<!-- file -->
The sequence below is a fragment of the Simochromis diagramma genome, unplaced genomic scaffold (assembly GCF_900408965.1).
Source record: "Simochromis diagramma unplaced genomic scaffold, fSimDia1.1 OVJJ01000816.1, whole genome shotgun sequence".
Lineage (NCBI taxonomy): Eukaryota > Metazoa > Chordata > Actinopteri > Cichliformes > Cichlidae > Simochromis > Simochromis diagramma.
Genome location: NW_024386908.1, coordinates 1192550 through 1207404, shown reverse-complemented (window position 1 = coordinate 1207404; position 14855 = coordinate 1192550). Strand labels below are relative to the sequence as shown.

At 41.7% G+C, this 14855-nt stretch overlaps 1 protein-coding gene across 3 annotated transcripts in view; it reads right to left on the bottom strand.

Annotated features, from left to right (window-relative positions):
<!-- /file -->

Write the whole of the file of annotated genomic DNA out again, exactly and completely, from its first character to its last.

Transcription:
The sequence below is a fragment of the Simochromis diagramma genome, unplaced genomic scaffold (assembly GCF_900408965.1).
Source record: "Simochromis diagramma unplaced genomic scaffold, fSimDia1.1 OVJJ01000816.1, whole genome shotgun sequence".
Lineage (NCBI taxonomy): Eukaryota > Metazoa > Chordata > Actinopteri > Cichliformes > Cichlidae > Simochromis > Simochromis diagramma.
Genome location: NW_024386908.1, coordinates 1192550 through 1207404, shown reverse-complemented (window position 1 = coordinate 1207404; position 14855 = coordinate 1192550). Strand labels below are relative to the sequence as shown.

At 41.7% G+C, this 14855-nt stretch overlaps 1 protein-coding gene across 3 annotated transcripts in view; it reads right to left on the bottom strand.

Annotated features, from left to right (window-relative positions):